Dr Paula Pattrick

Collecting crab specimens at the Bushman's River Estuary Ichthyoplankton sampling Swartkops Estuary Cyprid (barnacle) larva
Early morning, Algoa Bay nearshore Laboratory microscope work Soleidae (sole) larva
Dr Paula Pattrick
Dr Paula Pattrick
Email
Tel : +27 (0)46 603 5813

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Research Interests

Early life stages of temperate fishes and invertebrates

My research interests broadly include the early life stages of temperate fishes and invertebrates. During my PhD research, I focused on assessing the relative importance of subtidal reef, sand, nearshore and surf habitats as larval fish nursery areas. This effort was accomplished within the framework of community composition and the associated environmental variables of each habitat type structuring the larval fish community.

Currently, I am involved in studying the factors that influence the dispersal and retention of the larval stage of nearshore marine invertebrates and fishes. Physical processes and larval behavior are known to influence larval transport, however knowledge of larval transport in nearshore environments is very limited. My current research involves assessing the biophysical process that contribute to observed dispersal patterns. This is relevant for our understanding of the spatial dynamics of populations.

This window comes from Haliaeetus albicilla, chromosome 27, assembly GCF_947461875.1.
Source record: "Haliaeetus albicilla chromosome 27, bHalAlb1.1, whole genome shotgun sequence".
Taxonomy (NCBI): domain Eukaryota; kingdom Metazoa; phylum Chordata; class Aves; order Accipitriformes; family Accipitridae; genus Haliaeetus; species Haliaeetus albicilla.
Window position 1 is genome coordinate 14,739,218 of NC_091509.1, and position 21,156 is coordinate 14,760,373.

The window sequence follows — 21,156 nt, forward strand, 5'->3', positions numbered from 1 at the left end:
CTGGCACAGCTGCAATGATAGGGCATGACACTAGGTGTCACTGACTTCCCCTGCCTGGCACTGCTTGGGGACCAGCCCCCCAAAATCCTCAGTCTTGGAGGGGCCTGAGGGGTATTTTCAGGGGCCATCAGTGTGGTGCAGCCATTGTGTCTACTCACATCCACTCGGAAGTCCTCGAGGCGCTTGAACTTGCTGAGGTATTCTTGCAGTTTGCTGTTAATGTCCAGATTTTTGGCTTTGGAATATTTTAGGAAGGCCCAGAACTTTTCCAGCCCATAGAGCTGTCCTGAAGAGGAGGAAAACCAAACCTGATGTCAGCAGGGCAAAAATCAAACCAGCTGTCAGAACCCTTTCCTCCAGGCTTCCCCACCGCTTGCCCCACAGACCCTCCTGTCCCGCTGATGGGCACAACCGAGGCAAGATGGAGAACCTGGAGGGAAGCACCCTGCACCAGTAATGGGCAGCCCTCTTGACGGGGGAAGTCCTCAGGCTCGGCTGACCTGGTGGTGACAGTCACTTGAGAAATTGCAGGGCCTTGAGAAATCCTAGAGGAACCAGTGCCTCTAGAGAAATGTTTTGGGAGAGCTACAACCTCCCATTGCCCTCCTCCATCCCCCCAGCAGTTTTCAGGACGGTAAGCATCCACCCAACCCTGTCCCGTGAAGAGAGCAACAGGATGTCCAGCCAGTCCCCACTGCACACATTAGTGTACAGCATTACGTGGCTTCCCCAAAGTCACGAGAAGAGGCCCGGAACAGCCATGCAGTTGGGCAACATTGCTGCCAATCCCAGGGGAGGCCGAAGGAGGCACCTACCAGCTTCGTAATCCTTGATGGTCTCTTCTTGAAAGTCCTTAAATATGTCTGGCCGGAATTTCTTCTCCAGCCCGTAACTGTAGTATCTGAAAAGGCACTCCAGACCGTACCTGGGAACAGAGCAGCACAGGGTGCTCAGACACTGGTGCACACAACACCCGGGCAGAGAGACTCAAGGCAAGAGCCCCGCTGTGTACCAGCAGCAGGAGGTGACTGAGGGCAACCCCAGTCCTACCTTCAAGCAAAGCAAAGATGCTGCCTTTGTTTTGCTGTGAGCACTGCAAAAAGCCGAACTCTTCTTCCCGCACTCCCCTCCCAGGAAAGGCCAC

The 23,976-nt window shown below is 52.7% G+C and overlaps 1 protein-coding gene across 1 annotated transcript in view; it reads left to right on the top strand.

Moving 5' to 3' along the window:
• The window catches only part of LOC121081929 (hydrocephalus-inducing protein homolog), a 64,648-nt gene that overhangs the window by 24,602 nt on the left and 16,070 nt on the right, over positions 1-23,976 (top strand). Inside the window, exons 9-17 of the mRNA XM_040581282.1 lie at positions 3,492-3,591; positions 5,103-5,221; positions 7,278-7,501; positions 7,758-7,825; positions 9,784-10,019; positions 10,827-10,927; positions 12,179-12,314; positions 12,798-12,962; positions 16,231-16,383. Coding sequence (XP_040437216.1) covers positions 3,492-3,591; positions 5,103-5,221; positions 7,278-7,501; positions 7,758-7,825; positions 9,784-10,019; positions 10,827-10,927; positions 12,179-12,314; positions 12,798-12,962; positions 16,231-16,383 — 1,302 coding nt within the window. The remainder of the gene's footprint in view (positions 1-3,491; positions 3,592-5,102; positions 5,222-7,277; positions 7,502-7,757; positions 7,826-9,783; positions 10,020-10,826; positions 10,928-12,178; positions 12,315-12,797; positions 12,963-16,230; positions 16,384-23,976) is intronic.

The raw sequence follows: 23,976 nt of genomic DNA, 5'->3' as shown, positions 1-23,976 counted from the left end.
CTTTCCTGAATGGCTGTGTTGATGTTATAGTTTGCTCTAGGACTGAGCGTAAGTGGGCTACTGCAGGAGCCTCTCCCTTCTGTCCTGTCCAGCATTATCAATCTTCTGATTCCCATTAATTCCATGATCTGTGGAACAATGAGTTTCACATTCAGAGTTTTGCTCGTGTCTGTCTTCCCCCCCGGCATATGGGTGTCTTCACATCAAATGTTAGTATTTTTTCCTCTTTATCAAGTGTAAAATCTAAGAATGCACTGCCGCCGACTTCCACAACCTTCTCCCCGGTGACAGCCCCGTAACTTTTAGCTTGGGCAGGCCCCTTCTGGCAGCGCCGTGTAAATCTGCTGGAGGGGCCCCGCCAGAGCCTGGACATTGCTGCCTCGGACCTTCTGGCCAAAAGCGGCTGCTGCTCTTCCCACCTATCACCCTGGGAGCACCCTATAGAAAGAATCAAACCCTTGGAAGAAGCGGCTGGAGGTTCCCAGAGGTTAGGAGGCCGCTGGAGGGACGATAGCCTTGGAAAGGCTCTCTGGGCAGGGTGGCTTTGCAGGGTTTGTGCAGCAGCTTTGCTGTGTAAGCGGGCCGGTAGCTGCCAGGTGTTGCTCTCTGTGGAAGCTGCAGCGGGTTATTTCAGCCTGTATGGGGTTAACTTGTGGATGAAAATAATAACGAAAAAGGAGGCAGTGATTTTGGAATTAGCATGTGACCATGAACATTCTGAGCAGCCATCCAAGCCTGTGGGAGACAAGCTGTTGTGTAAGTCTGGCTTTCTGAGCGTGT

Recent Peer-Reviewed Publications

2014

Pattrick, P. and Strydom, N.A. 2014. The effects of exposure in sandy beach surf zones on larval fishes within Algoa Bay, South Africa. Journal of Fish Biology 84: 1354 – 1376

Pattrick, P. and Strydom, N.A. 2014. Larval fish variability in response to oceanographic features in a nearshore nursery area. Journal of Fish Biology 85: 857 – 881

Pattrick, P. and Strydom, N.A. 2014. Recruitment of fish larvae and juveniles into two estuarine nursery areas with evidence of ebb tide use. Estuarine Coastal and Shelf Science 149: 120 – 132

2013

Pattrick, P., Strydom, N.A. and Goschen, W.S. (2013). Shallow-water, nearshore current dynamics in Algoa Bay, South Africa, with notes on the implications for larval fish dispersal. African Journal of Marine Science 35: 269 – 282